SWAFMAN
03-17-2002, 07:58 PM
I thought Fast & the Furious was more or less a "formula" film. Fast cars, explosions, crashes, a 'hottie' or two (depending on your tastes in femmes), and a good guy/bad guy dynamic (even though the line gets blurred). Judging it as a formula film, I'd say they nailed it pretty darn well. I downloaded it for free off the net in perfect DVD quality, along with 'Gone in 60 Seconds." Talk about an intravenous check-your-brain-at-the-door testoster-onanza double-feature.

As far as Walker's character saving the jerkwad who got stuck to the truck, I never really thought he was doing the guy any big favor. Remember that the guy is life-flighted away not only for medical attention, but also, presumably, to prison! So if you think of it in that context, then Walker's cop character does end up getting the last laugh on the other guy.

I am not at all saying the flick is any landmark work of film making, but I'm not such a film snob that I can't appreciate the fact that it never pretended to be anything more than it was - and it delivered exactly what it promised. Nowadays, that fact alone earns Fast & the Furious my appreciation.

stillakid
03-17-2002, 10:04 PM
I think that I'll end up buying this one. I've always been into movies that kick up the adrenaline, especially with cars. From American Graffiti to Speed, along with awesome chase sequences in movies like Ronin, To Live and Die in LA, and The French Connection. I was looking forward to seeing Gone in 60 Seconds, a movie with a built in reason for great chase scenes, but it never realized it's full potential.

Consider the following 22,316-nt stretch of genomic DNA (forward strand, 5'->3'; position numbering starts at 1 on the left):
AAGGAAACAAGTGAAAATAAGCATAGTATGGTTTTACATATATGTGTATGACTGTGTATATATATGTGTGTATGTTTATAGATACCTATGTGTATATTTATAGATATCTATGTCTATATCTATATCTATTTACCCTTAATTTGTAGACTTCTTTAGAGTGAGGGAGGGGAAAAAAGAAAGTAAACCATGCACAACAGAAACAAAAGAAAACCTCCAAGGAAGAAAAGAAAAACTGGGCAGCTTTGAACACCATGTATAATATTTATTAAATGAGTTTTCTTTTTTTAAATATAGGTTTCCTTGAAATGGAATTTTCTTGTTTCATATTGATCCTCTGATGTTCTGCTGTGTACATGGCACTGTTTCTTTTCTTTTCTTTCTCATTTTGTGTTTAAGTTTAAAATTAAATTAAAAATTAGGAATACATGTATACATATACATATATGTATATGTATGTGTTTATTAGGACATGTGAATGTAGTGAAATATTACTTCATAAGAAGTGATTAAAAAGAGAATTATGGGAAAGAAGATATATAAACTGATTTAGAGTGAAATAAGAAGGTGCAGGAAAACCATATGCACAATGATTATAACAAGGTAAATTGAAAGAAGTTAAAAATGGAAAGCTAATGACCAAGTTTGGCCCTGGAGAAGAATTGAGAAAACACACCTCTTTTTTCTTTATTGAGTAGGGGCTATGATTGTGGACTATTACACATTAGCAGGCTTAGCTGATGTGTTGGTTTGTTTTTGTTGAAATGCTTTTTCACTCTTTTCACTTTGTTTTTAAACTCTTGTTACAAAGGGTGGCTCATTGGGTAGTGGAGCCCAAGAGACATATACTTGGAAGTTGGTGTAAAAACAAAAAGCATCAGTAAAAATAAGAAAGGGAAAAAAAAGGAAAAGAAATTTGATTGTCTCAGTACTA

SirSteve
03-17-2002, 11:23 PM
I thought the sound was very cool. Some of the visuals were choppy (during the first race) and the end blew big time but it's a great movie to show off your sound system and watch some cool cars!

stillakid
03-18-2002, 12:30 AM
Originally posted by SirSteve
I thought the sound was very cool. Some of the visuals were choppy (during the first race) and the end blew big time but it's a great movie to show off your sound system and watch some cool cars!


If you have the DVD or rent it in the future, be sure to check out the Visual Effects Montage, or whatever they call it. As well as being supercool on it's own, it highlights many of the fx that it took to pull that race off. Very cool. :cool: Also pretty nifty is the extra that shows you the storyboards along with the cut scenes.

Eternal Padawan
09-04-2002, 09:30 AM
Saw this on cable last night. After watching the Cohen/Diesel debacle xXx, this one was downright agreeable. Still not going to buy it though. I can't stand being forcefed plot points like I'm a kindergartner watching Sesame Street.

Jordana Brewster was still tasty though!

ROLLO!

187-Maul
09-04-2002, 12:55 PM
I saw the movie at first in the cinema (with a very loud but awesome sound quality), saw it once from a bootlegged version and bought it as a "future birthday present" recently on DVD so yeah, I like the movie:)
sure, the story isn't all that good but what do you expect from a 15 year old boy who likes fast cars and hip-hop (soundtrack full of it and rapper ja rule having a role in it:) ) ?

TylerD
09-07-2002, 01:36 AM